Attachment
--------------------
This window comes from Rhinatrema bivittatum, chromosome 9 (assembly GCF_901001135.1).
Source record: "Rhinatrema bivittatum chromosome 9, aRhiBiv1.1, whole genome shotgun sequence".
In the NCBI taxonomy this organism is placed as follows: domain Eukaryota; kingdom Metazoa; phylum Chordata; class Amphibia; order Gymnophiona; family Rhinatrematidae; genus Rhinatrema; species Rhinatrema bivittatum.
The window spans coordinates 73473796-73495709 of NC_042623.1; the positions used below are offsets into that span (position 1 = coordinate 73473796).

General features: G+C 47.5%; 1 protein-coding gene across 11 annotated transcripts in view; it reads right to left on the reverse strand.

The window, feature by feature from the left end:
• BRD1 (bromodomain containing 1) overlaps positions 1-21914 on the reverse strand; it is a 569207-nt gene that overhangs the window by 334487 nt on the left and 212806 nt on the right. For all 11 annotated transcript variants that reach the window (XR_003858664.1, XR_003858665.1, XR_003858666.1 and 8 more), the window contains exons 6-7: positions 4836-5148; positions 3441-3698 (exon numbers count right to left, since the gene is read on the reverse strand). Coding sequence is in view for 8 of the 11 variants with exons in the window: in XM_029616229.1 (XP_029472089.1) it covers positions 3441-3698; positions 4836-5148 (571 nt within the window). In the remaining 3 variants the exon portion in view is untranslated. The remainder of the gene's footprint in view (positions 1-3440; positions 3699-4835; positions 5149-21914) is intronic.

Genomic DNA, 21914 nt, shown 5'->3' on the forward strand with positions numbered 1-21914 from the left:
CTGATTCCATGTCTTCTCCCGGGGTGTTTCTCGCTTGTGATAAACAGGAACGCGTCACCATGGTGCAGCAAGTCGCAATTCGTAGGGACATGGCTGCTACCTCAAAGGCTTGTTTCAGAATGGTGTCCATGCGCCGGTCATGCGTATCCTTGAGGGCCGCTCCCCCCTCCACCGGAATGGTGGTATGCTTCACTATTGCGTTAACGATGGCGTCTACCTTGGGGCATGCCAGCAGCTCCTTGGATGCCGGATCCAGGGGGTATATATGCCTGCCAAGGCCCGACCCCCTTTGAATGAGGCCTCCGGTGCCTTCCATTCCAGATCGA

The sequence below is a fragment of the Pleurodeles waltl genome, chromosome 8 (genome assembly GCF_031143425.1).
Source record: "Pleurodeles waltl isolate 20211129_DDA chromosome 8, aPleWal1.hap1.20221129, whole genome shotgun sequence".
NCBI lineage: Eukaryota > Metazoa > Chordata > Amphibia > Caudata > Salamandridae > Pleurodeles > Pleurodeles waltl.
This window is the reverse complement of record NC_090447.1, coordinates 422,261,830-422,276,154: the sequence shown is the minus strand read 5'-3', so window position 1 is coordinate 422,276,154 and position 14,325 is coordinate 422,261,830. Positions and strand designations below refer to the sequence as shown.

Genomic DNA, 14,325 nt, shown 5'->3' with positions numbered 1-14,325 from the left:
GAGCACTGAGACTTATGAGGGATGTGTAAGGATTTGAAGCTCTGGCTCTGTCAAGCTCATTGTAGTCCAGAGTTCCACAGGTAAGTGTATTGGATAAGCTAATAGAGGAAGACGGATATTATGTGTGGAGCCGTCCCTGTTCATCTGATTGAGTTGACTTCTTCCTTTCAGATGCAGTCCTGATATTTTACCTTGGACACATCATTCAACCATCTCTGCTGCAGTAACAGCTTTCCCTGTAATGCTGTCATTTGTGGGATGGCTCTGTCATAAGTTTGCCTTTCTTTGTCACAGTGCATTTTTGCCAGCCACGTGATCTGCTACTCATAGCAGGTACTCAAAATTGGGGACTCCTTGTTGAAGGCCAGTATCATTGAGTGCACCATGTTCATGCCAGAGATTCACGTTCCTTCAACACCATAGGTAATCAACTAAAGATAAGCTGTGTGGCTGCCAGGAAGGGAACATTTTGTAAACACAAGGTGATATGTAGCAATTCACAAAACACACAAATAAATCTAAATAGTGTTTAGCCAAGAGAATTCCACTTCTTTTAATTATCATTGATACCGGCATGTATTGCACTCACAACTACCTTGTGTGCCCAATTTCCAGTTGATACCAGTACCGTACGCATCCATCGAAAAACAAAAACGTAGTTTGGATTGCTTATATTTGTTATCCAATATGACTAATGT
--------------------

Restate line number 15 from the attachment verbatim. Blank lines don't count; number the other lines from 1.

GAGCACTGAGACTTATGAGGGATGTGTAAGGATTTGAAGCTCTGGCTCTGTCAAGCTCATTGTAGTCCAGAGTTCCACAGGTAAGTGTATTGGATAAGCTAATAGAGGAAGACGGATATTATGTGTGGAGCCGTCCCTGTTCATCTGATTGAGTTGACTTCTTCCTTTCAGATGCAGTCCTGATATTTTACCTTGGACACATCATTCAACCATCTCTGCTGCAGTAACAGCTTTCCCTGTAATGCTGTCATTTGTGGGATGGCTCTGTCATAAGTTTGCCTTTCTTTGTCACAGTGCATTTTTGCCAGCCACGTGATCTGCTACTCATAGCAGGTACTCAAAATTGGGGACTCCTTGTTGAAGGCCAGTATCATTGAGTGCACCATGTTCATGCCAGAGATTCACGTTCCTTCAACACCATAGGTAATCAACTAAAGATAAGCTGTGTGGCTGCCAGGAAGGGAACATTTTGTAAACACAAGGTGATATGTAGCAATTCACAAAACACACAAATAAATCTAAATAGTGTTTAGCCAAGAGAATTCCACTTCTTTTAATTATCATTGATACCGGCATGTATTGCACTCACAACTACCTTGTGTGCCCAATTTCCAGTTGATACCAGTACCGTACGCATCCATCGAAAAACAAAAACGTAGTTTGGATTGCTTATATTTGTTATCCAATATGACTAATGT